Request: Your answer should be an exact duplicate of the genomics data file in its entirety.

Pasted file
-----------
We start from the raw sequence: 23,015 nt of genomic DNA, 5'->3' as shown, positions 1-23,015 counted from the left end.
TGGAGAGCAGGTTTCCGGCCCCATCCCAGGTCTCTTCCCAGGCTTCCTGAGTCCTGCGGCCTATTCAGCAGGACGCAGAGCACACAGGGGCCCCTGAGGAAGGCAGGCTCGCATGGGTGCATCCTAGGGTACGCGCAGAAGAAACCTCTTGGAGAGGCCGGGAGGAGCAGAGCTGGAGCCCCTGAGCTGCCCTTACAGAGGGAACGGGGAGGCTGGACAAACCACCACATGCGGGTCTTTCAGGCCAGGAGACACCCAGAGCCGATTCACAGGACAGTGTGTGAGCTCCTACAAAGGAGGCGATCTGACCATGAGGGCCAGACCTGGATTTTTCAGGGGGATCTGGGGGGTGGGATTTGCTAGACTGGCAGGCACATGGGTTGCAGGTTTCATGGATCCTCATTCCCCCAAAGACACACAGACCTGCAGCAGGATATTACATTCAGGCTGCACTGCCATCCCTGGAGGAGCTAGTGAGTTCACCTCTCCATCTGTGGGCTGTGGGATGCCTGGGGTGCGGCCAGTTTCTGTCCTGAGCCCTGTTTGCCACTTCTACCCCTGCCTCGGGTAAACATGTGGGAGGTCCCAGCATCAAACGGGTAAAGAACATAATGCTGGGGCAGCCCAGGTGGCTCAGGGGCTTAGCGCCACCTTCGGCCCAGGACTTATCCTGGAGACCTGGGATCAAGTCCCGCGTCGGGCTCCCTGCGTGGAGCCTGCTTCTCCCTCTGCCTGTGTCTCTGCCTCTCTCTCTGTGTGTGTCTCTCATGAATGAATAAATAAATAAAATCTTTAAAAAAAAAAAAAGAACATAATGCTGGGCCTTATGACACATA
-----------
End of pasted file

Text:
We start from the raw sequence: 23,015 nt of genomic DNA, 5'->3' as shown, positions 1-23,015 counted from the left end.
TGGAGAGCAGGTTTCCGGCCCCATCCCAGGTCTCTTCCCAGGCTTCCTGAGTCCTGCGGCCTATTCAGCAGGACGCAGAGCACACAGGGGCCCCTGAGGAAGGCAGGCTCGCATGGGTGCATCCTAGGGTACGCGCAGAAGAAACCTCTTGGAGAGGCCGGGAGGAGCAGAGCTGGAGCCCCTGAGCTGCCCTTACAGAGGGAACGGGGAGGCTGGACAAACCACCACATGCGGGTCTTTCAGGCCAGGAGACACCCAGAGCCGATTCACAGGACAGTGTGTGAGCTCCTACAAAGGAGGCGATCTGACCATGAGGGCCAGACCTGGATTTTTCAGGGGGATCTGGGGGGTGGGATTTGCTAGACTGGCAGGCACATGGGTTGCAGGTTTCATGGATCCTCATTCCCCCAAAGACACACAGACCTGCAGCAGGATATTACATTCAGGCTGCACTGCCATCCCTGGAGGAGCTAGTGAGTTCACCTCTCCATCTGTGGGCTGTGGGATGCCTGGGGTGCGGCCAGTTTCTGTCCTGAGCCCTGTTTGCCACTTCTACCCCTGCCTCGGGTAAACATGTGGGAGGTCCCAGCATCAAACGGGTAAAGAACATAATGCTGGGGCAGCCCAGGTGGCTCAGGGGCTTAGCGCCACCTTCGGCCCAGGACTTATCCTGGAGACCTGGGATCAAGTCCCGCGTCGGGCTCCCTGCGTGGAGCCTGCTTCTCCCTCTGCCTGTGTCTCTGCCTCTCTCTCTGTGTGTGTCTCTCATGAATGAATAAATAAATAAAATCTTTAAAAAAAAAAAAAGAACATAATGCTGGGCCTTATGACACATA